Visual Music and the Paik-Abe Videosynthesizer

story © Michael Betancourt, July 24, 2011 all rights reserved.


An Excerpt from The History of Motion Graphics:

The Paik-Abe videosynthesizer was a powerful video processing device. It enabled an experimental transformation of video, and was designed to create complex, visually dynamic imagery, but had only a limited ability to reproduce that imagery at a later time. Constructed by Nam June Paik and engineer Shuya Abe, the ability to recreate its imagery was systematically developed by another video artist, Ron Hays, who explored and documented what was required to create a specific range of visual forms on screen in order to produce a lexicon of forms to use the videosynthesizer as an electronic visual music instrument.

The first version of the videosynthesizer was built in 1970 following Paik’s work at the PBS station in Boston, WGBH; it would later be joined by other versions housed and built at WNET in New York, and the Experimental TV Center in Oswego, NY. This device was constructed under grant from the NEA and the Rockefeller Foundation specifically to address the difficulties encountered in the translation of the artistic demands on video and entirely different constraints of the broadcast signal and engineers trained to meet the industry standards for signal quality, strength, etc. This discrepancy between the innovative aesthetic form and the limitations of commercial media is a recurring issue throughout the field of video art.

Starting with the show The Medium is the Medium (1968), organized by producers Pat Marx and Ann Gresser in conjunction with the Howard Wise Gallery in New York, and under a Ford Foundation grant, in collaboration with Fred Barzyk, Olivia Tappen and David Atwood from the Boston public TV station WGBH, artist’s videos came to television. In March 1969 the program aired nationally, showing six short videos done at the station by Allan Kaprow, Nam June Paik, Otto Peine, James Seawright, Thomas Tadlock and Aldo Tambellini.

Medium is the Medium was followed by a more ambitious program, the Rockefeller Artists-in-Television residency, that ran until 1972. It was a pioneering effort that was supported by a grant from the Rockefeller Foundation, the same organization that had funded MoMA’s “Television Project” in 1952. This new program grew from existing relationships between Howard Klein, the foundation director, artists such as Nam June Paik, and televisions stations interested in experimentation—KQED in San Francisco, then WGBH in Boston, and finally WNET in New York.

Again, WGBH allowed artists work produce videos with their facilities, and then broadcast the results in a series of artists’ programs. Nam June Paik and engineer Shuya Abe constructed their Paik-Abe videosynthesizer to overcome the difficulties he encountered during his first residency at WGBH. Paik’s first WGBH experiment, 9/23/69 (the show’s recording date), aired on the program Mixed Bag. This initial image processing piece required Paik to relay instructions through engineers and technicians; the decision to construct the videosynthesizer was to create a tool that would provide Paik direct, fluid control over his video imagery. The construction was funded by the foundation, and the first videosynthesizer was housed at the WGBH studio in Boston. David Atwood, producer and director at the station remembers the device was custom built and shipped from Japan:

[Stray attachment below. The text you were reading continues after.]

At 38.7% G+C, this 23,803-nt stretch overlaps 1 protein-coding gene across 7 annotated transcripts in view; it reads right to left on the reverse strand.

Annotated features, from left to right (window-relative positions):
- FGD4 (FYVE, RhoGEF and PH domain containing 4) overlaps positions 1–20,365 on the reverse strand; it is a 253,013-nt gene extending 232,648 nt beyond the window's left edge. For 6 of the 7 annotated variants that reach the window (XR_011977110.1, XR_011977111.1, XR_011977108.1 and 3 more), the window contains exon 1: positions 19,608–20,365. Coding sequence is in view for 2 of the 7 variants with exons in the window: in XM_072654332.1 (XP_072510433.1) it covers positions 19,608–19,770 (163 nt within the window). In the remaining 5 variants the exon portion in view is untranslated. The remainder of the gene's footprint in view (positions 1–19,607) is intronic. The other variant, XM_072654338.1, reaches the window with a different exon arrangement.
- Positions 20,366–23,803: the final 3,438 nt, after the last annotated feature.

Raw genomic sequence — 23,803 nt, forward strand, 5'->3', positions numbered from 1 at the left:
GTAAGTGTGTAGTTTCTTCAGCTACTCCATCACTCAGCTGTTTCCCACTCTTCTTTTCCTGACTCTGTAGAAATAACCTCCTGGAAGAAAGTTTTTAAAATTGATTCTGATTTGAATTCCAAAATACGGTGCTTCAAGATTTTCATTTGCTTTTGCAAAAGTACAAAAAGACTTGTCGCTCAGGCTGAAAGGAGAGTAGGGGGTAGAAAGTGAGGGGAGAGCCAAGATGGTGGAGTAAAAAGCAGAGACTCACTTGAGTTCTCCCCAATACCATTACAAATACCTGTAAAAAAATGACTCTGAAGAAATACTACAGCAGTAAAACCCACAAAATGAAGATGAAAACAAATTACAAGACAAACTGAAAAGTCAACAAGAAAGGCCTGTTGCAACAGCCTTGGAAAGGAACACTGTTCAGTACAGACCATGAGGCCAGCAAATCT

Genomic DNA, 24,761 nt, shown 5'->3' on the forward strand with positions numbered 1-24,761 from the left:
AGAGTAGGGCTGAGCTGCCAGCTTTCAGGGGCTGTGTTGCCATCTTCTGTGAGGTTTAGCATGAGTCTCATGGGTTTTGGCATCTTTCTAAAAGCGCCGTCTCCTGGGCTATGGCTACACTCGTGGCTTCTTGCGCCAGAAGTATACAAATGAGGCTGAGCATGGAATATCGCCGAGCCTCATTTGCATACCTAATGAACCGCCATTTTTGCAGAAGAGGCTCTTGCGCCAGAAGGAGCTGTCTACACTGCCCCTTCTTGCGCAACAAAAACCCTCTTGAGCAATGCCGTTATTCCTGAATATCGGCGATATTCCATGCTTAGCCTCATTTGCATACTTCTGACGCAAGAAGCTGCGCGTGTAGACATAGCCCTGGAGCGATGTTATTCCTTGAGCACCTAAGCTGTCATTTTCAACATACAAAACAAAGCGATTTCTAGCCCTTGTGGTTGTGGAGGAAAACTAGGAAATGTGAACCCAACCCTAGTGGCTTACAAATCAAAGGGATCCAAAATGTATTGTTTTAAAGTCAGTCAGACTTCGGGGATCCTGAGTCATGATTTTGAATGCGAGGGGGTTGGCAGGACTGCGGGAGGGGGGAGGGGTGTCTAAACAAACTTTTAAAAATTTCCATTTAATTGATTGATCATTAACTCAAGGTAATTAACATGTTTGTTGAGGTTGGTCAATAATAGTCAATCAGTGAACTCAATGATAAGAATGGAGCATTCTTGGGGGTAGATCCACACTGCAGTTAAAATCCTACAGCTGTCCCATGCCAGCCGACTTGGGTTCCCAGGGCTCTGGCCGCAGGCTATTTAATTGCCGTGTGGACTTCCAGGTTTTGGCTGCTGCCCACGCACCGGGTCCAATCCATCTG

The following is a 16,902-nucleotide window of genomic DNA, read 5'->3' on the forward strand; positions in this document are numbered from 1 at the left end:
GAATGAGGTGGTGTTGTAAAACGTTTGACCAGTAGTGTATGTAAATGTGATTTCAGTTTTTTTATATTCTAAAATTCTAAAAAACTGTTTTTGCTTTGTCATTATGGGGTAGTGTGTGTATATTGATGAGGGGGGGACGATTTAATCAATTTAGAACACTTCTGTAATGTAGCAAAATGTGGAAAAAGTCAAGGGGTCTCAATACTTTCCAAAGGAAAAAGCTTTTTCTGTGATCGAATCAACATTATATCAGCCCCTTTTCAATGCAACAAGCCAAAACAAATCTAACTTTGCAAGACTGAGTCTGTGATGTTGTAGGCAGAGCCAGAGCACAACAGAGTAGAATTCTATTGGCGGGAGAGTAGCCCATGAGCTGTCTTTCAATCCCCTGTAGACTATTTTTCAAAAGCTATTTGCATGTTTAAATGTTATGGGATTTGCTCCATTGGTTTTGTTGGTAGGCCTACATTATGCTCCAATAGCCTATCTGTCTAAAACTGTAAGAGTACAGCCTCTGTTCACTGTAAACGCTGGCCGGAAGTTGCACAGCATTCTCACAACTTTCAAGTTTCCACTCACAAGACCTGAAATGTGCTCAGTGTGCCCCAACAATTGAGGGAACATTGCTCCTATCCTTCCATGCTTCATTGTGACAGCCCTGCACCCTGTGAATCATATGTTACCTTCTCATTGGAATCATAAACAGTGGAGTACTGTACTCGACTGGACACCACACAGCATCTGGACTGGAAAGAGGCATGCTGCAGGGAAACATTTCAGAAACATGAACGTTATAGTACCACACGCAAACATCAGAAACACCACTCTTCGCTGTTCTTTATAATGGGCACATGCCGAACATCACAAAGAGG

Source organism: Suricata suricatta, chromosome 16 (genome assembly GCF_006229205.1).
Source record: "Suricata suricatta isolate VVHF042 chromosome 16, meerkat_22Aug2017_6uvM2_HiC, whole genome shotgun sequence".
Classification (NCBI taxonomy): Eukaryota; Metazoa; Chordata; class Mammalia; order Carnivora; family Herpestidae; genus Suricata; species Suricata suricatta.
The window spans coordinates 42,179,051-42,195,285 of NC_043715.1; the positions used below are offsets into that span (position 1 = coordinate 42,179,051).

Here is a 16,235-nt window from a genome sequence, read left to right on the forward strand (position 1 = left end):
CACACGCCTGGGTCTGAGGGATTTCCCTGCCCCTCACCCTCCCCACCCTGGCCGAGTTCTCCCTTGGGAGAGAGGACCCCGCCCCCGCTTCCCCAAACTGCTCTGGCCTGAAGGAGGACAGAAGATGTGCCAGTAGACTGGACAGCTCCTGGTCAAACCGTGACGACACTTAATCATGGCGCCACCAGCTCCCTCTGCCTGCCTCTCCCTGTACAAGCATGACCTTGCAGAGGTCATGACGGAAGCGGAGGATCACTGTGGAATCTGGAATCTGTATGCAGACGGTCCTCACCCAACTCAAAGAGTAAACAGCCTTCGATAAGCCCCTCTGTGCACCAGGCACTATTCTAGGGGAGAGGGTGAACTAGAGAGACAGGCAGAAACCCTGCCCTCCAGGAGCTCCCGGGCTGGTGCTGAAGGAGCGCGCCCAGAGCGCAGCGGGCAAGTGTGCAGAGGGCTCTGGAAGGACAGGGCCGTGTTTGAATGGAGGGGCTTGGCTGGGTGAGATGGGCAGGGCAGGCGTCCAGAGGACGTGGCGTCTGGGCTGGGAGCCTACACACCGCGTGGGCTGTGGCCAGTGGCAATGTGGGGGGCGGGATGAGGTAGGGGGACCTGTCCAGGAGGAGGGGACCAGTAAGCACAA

At the heart were two small racks, two mixers—color encoders where you controlled in a very basic way the mixing of the video signals. Each of these racks was capable of putting out a signal, thus: in reality there were two synthesizers, not one. ... Besides these two encoders were two regular full size TV equipment racks. The first houses monitors and scopes etc, the second had a couple B&W cameras pointing at small B&W monitors that had been Paik-ized to distort a video signal. The signals were distorted by tone generators, oscillators feeding amplifiers to hand wound coils Paik had wrapped around the picture tubes of the TVs. The cameras were basically Sony surveillance-grade. These two camera, and the 10-12 odd others fed their signals into the encoder racks where they were colorized and mixed.
[David Atwood, Nam June Paik and the Videosynthesizer, unpublished manuscript]

This complex collection of cameras, mixers and altered television sets allowed the distortion of a video signal in real time in a range of ways—all of which could then be mixed into a single video image. According to Atwood, year later, after building the first video synthesizer and returning from Japan to WGBH with it, on August 1, 1970 for the Video Commune, The Beatles Beginning to End, (a video that used the entire catalog of Beatles songs, arranged in chronological order as the soundtrack), was the premiere of the Paik-Abe videosynthesizer. The imagery shown in this four hour marathon program of Beatles music and abstract video were described by Susan Dowling, a producer at WGBH, in Fifield’s history of the image processing device. What is notable about her description is the use of common, everyday items rendered abstract by their handling in Paik’s video, a catalog of mundane items transformed in the production process that recalls the early abstract films of the 1920s and 1930s: